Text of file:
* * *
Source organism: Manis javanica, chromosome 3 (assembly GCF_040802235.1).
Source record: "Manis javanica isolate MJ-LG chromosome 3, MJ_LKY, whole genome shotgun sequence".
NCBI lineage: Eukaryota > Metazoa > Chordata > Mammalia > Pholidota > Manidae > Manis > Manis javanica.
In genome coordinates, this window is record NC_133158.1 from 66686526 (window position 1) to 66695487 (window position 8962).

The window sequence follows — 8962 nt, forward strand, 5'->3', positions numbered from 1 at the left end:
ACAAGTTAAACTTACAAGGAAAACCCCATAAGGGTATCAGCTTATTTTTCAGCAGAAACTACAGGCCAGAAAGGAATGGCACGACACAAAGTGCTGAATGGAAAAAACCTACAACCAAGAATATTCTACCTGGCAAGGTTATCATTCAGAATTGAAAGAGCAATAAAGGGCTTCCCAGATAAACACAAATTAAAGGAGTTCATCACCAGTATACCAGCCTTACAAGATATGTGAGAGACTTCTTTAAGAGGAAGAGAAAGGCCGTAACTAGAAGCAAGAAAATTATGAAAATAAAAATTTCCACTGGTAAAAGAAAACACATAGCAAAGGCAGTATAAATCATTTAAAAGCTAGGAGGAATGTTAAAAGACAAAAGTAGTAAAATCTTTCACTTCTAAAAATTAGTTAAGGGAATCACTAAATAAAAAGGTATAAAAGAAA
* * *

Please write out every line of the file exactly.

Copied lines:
Source organism: Manis javanica, chromosome 3 (assembly GCF_040802235.1).
Source record: "Manis javanica isolate MJ-LG chromosome 3, MJ_LKY, whole genome shotgun sequence".
NCBI lineage: Eukaryota > Metazoa > Chordata > Mammalia > Pholidota > Manidae > Manis > Manis javanica.
In genome coordinates, this window is record NC_133158.1 from 66686526 (window position 1) to 66695487 (window position 8962).

The window sequence follows — 8962 nt, forward strand, 5'->3', positions numbered from 1 at the left end:
ACAAGTTAAACTTACAAGGAAAACCCCATAAGGGTATCAGCTTATTTTTCAGCAGAAACTACAGGCCAGAAAGGAATGGCACGACACAAAGTGCTGAATGGAAAAAACCTACAACCAAGAATATTCTACCTGGCAAGGTTATCATTCAGAATTGAAAGAGCAATAAAGGGCTTCCCAGATAAACACAAATTAAAGGAGTTCATCACCAGTATACCAGCCTTACAAGATATGTGAGAGACTTCTTTAAGAGGAAGAGAAAGGCCGTAACTAGAAGCAAGAAAATTATGAAAATAAAAATTTCCACTGGTAAAAGAAAACACATAGCAAAGGCAGTATAAATCATTTAAAAGCTAGGAGGAATGTTAAAAGACAAAAGTAGTAAAATCTTTCACTTCTAAAAATTAGTTAAGGGAATCACTAAATAAAAAGGTATAAAAGAAA